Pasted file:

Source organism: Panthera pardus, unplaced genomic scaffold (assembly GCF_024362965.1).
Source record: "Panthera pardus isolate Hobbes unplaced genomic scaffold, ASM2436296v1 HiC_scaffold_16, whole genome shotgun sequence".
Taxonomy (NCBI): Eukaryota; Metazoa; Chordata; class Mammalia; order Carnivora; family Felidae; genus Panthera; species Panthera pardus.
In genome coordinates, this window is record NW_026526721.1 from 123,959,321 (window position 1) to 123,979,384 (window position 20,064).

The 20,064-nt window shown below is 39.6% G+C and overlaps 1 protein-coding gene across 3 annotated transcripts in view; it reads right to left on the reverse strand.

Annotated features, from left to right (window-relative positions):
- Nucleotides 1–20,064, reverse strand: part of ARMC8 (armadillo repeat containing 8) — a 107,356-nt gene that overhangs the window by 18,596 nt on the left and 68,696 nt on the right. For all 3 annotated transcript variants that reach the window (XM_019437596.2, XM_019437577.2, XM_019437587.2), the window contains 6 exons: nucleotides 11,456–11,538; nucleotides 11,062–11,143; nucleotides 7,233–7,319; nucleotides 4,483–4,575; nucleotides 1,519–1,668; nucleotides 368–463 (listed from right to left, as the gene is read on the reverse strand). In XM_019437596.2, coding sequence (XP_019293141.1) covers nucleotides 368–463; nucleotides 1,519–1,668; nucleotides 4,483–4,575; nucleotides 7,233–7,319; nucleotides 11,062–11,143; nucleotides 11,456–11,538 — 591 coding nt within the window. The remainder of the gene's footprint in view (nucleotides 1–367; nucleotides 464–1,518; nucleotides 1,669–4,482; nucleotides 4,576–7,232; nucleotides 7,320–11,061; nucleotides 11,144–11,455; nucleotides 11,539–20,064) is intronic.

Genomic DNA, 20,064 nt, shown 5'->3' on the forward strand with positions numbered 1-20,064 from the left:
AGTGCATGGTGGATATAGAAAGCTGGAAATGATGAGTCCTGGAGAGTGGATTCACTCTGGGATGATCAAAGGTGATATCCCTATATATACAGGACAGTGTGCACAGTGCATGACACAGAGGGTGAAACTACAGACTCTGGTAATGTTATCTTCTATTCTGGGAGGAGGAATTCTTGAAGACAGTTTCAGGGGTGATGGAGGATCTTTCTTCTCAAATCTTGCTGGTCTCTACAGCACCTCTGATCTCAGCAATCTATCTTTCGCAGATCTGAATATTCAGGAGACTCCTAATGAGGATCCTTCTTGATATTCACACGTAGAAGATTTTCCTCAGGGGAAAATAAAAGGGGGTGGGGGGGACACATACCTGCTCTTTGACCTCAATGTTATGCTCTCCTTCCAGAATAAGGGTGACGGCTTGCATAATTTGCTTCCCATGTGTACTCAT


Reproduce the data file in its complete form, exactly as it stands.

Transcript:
Source organism: Panthera pardus, unplaced genomic scaffold (assembly GCF_024362965.1).
Source record: "Panthera pardus isolate Hobbes unplaced genomic scaffold, ASM2436296v1 HiC_scaffold_16, whole genome shotgun sequence".
Taxonomy (NCBI): Eukaryota; Metazoa; Chordata; class Mammalia; order Carnivora; family Felidae; genus Panthera; species Panthera pardus.
In genome coordinates, this window is record NW_026526721.1 from 123,959,321 (window position 1) to 123,979,384 (window position 20,064).

The 20,064-nt window shown below is 39.6% G+C and overlaps 1 protein-coding gene across 3 annotated transcripts in view; it reads right to left on the reverse strand.

Annotated features, from left to right (window-relative positions):
- Nucleotides 1–20,064, reverse strand: part of ARMC8 (armadillo repeat containing 8) — a 107,356-nt gene that overhangs the window by 18,596 nt on the left and 68,696 nt on the right. For all 3 annotated transcript variants that reach the window (XM_019437596.2, XM_019437577.2, XM_019437587.2), the window contains 6 exons: nucleotides 11,456–11,538; nucleotides 11,062–11,143; nucleotides 7,233–7,319; nucleotides 4,483–4,575; nucleotides 1,519–1,668; nucleotides 368–463 (listed from right to left, as the gene is read on the reverse strand). In XM_019437596.2, coding sequence (XP_019293141.1) covers nucleotides 368–463; nucleotides 1,519–1,668; nucleotides 4,483–4,575; nucleotides 7,233–7,319; nucleotides 11,062–11,143; nucleotides 11,456–11,538 — 591 coding nt within the window. The remainder of the gene's footprint in view (nucleotides 1–367; nucleotides 464–1,518; nucleotides 1,669–4,482; nucleotides 4,576–7,232; nucleotides 7,320–11,061; nucleotides 11,144–11,455; nucleotides 11,539–20,064) is intronic.

Genomic DNA, 20,064 nt, shown 5'->3' on the forward strand with positions numbered 1-20,064 from the left:
AGTGCATGGTGGATATAGAAAGCTGGAAATGATGAGTCCTGGAGAGTGGATTCACTCTGGGATGATCAAAGGTGATATCCCTATATATACAGGACAGTGTGCACAGTGCATGACACAGAGGGTGAAACTACAGACTCTGGTAATGTTATCTTCTATTCTGGGAGGAGGAATTCTTGAAGACAGTTTCAGGGGTGATGGAGGATCTTTCTTCTCAAATCTTGCTGGTCTCTACAGCACCTCTGATCTCAGCAATCTATCTTTCGCAGATCTGAATATTCAGGAGACTCCTAATGAGGATCCTTCTTGATATTCACACGTAGAAGATTTTCCTCAGGGGAAAATAAAAGGGGGTGGGGGGGACACATACCTGCTCTTTGACCTCAATGTTATGCTCTCCTTCCAGAATAAGGGTGACGGCTTGCATAATTTGCTTCCCATGTGTACTCAT